According to the Organization for Economic Cooperation and Development, official development assistance will surpass $130 billion in less than two years - a whopping sum and a doubling since 1998. Assessing the impact of donor country aid, therefore, is increasingly crucial.
That’s why the Development Assistance Research Associates created the Humanitarian Response Index, a gauge of donor country assistance that the Madrid-based nonprofit hopes will improve the effectiveness of aid delivery around the world. First published in 2007, HRI may not be perfect, but many see it as one of the best available tools.
“The HRI is one of the more thoughtfully done indexes I have seen, and I have seen many,” said David Roodman, research fellow at the Center for Global Development, a think tank based in Washington, D.C. “I doubt that there is a better alternative for measuring humanitarian aid quality.”
Center of their universe
HRI dissects the work of OECD countries through the lens of the Principles of Good Humanitarian Donorship, established in 2004. Data are compiled by teams that fan out to humanitarian aid sites around the globe, such as the areas damaged by Hurricane Felix in Nicaragua or Cyclone Nargis in Myanmar. The surveyors speak with victims, aid workers, contractors and nongovernmental organizations, and record all relevant information regarding how donor countries spend aid funds.
Due to its seriousness and thorough methodology, HRI has quickly gained respect.
“I firmly believe that the Humanitarian Response Index will serve as a crucial tool to help ensure that no disaster is ignored, and that every dollar spent helps those most in need,” former United Nations Secretary-General Kofi Annan said at the release of the 2007 HRI.
That first index put Scandinavian donors at or near the top of most categories, while the United States ranked last in terms of both neutrality and implementation of good donorship principles. The 2008 edition, which will be formally released in September, may generate considerable debate.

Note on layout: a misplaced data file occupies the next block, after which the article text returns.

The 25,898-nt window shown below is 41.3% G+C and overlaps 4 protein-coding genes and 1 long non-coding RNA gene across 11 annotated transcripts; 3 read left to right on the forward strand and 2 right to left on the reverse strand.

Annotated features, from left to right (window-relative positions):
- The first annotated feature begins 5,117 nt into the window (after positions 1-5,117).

“I’m quite certain that the humanitarian aid officials in the U.S. and other countries take it seriously, having been in on meetings with them,” said Roodman, an expert on policy indices and a member of HRI’s peer review committee.
He believes HRI will have a measured impact.
“My guess is that the effect on the U.S. will be more limited because of our divided government - Congress limits the latitude of U.S. aid operations to a great extent,” said Roodman. “There will be more response among progressively minded donors such as the U.K., Ireland, Netherlands, and the Nordics.”
The HRI project director echoed this view.
“The response has been a bit of a mixed bag,” said Phillippe Tamminga. “Some donors have expressed concerns about the index, others see it as a tool to help, others are uncomfortable or disagree with the rankings.”
Tamminga blamed donors’ unfamiliarity for the inconsistent response, but HRI is not unprecedented. OECD has been putting out performance reports for decades, such as its Development Cooperation Report 2007. The Center for Global Prosperity issues an annual Index of Global Philanthropy. A cousin of HRI is CGD’s Commitment to Development Index, which was partially designed by Roodman.